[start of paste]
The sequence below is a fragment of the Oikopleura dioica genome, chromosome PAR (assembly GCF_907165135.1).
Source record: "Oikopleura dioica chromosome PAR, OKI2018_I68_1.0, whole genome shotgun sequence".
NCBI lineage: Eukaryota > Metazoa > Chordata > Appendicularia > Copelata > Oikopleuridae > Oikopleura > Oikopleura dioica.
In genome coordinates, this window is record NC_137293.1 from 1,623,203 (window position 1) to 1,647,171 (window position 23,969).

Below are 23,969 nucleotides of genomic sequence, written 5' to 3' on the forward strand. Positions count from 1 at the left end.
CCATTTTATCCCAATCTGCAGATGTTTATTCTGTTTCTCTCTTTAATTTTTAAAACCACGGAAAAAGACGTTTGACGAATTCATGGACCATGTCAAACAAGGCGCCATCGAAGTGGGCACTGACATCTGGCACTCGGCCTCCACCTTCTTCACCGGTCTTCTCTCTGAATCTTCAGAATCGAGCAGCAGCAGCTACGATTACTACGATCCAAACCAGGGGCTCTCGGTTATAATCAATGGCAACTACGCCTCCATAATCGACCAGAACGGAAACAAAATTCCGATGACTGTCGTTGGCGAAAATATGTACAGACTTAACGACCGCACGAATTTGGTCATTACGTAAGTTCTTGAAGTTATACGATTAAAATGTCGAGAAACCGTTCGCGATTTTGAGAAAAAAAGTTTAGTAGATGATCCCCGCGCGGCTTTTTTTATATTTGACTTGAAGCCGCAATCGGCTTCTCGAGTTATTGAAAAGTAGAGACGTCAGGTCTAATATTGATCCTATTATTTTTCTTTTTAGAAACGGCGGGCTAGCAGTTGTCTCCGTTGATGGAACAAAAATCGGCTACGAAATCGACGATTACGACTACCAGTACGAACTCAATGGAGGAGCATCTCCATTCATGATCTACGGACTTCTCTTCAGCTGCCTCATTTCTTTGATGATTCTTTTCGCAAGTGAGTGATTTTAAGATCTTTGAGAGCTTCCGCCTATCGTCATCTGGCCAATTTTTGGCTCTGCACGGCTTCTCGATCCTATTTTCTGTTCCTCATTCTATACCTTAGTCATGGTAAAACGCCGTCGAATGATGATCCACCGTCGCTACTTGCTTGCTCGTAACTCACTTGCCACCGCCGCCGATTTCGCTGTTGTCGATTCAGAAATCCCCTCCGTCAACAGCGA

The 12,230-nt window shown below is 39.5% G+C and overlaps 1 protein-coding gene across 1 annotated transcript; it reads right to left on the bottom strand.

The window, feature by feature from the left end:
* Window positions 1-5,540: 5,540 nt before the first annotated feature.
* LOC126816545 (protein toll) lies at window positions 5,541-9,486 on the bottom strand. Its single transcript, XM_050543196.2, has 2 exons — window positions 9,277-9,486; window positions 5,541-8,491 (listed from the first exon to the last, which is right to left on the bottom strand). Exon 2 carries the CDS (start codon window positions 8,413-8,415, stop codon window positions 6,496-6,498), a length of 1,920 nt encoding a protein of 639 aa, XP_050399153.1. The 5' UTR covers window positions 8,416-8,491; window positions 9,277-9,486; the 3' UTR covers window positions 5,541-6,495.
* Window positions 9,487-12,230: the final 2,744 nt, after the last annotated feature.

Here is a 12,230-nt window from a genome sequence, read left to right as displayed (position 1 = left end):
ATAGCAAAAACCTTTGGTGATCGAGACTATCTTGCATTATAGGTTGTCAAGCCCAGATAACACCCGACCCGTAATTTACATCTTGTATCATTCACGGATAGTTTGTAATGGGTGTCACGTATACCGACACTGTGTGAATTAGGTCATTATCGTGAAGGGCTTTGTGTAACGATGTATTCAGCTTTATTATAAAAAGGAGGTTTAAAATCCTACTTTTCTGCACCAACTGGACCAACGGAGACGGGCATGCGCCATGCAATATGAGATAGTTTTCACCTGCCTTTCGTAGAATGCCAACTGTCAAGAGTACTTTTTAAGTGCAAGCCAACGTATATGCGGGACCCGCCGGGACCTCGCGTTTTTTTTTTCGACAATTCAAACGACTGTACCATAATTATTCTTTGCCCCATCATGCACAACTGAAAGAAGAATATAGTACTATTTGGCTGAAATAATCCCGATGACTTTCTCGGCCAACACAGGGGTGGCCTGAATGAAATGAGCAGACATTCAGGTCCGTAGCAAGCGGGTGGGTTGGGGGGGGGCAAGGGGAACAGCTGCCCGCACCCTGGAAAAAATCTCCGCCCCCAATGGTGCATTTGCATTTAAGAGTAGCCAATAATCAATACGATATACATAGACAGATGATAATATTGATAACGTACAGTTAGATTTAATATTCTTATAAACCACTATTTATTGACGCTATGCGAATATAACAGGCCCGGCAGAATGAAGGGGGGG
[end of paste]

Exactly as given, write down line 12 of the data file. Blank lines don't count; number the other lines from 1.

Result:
Here is a 12,230-nt window from a genome sequence, read left to right as displayed (position 1 = left end):